Rents are hitting an "affordability ceiling"

 
Helen Cahill
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Property Prices Continue To Increase
Rent may become unaffordable, HomeLet warned (Source: Getty)

Rental price growth more than halved last year as the nation hit "an affordability ceiling".

UK rents increased by an average 1.7 per cent year-on-year in December, according to data from Homelet, down from rent inflation of 3.8 per cent last year.

New tenants paid an average rent of £892 per month.

Read more: Rents in London fell slightly in December

In London, the average rent increased two per cent from £1,478 per month in December 2015 to £1,508 per month last December.

This annual increase was down from a growth of 6.8 per cent in the middle of 2016, which, Homelet said, showed that rent rises were becoming unfeasible.

Martin Totty, HomeLet's chief executive, said: "While demand for rental property remains strong, landlords always have to be mindful of tenants' ability to pay higher prices.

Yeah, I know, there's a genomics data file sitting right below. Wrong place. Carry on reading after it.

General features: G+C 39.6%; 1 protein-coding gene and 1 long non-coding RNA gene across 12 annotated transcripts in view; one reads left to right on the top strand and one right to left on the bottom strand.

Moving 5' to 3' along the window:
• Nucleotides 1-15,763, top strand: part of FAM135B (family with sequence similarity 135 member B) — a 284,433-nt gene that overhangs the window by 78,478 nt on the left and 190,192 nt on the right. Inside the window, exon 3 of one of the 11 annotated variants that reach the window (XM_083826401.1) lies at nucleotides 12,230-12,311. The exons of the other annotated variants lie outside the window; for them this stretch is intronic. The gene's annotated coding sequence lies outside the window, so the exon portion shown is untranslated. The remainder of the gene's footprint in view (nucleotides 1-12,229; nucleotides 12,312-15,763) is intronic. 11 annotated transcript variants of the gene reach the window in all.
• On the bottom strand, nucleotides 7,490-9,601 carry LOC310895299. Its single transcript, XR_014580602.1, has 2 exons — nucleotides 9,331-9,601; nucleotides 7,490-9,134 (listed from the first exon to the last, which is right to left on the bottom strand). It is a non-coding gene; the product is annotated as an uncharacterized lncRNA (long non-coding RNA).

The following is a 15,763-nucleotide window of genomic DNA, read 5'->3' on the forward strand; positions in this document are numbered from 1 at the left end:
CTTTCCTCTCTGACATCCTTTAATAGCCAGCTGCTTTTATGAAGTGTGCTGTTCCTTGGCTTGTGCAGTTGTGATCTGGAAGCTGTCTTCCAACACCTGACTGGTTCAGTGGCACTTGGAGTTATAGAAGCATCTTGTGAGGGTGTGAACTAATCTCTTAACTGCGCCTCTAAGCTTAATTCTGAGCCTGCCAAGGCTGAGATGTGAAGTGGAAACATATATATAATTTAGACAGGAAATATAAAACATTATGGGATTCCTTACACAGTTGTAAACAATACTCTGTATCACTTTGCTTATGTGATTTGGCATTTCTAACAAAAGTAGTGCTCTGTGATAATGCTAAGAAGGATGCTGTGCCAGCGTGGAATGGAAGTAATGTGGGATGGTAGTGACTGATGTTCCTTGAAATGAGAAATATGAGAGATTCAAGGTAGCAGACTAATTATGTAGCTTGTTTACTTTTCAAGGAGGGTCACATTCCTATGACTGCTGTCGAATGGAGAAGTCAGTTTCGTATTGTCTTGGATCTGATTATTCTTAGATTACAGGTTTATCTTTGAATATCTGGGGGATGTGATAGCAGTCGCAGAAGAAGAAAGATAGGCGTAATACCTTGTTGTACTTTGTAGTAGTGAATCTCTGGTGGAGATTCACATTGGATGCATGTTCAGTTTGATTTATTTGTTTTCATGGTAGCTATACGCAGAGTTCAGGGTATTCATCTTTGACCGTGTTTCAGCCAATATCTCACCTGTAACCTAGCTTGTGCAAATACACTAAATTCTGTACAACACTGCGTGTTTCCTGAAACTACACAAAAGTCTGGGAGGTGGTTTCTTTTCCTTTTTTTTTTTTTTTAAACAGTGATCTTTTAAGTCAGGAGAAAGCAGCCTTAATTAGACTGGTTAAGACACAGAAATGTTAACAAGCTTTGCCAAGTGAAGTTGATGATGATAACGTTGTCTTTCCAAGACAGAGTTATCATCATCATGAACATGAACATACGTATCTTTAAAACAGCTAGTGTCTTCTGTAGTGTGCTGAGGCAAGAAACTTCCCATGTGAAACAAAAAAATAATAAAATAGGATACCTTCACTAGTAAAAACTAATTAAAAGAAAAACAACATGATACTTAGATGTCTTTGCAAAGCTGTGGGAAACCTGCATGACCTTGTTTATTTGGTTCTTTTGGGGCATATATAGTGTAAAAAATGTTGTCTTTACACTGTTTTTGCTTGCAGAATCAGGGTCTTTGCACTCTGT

"We have now begun to approach an affordability ceiling, particularly in areas of the country where rental price inflation was previously highest."

Read more: UK house prices grew 6.5 per cent in December

Some commentators in the property industry have said that government measures that increase landlords' costs - including chancellor Philip Hammond's decision to abolish letting agent fees for tenants - will push up rents.

However, Totty said that any move to increase rents could be "problematic" in parts of the country that are already expensive, as tenants simply won't be able to afford higher prices.

The news comes after data from Landbay showed that some tenants in London (those living in one bed properties) have to shell out almost three quarters of their disposable income on rent.

Homelet reported that, on average, a Londoner spent 31 per cent of their income on rent in December.

However, with such a shortage of affordable housing in the capital, many Londoners have no choice but to rent.

“The private rented sector is now having to cope with a series of disruptive elements, just at a time of great economic uncertainty, and amid a continuing systematic imbalance between supply and demand for residential property," Totty said. "The assumption that landlords have sufficient means to bear higher costs will soon be tested. Tenants must hope they do.”

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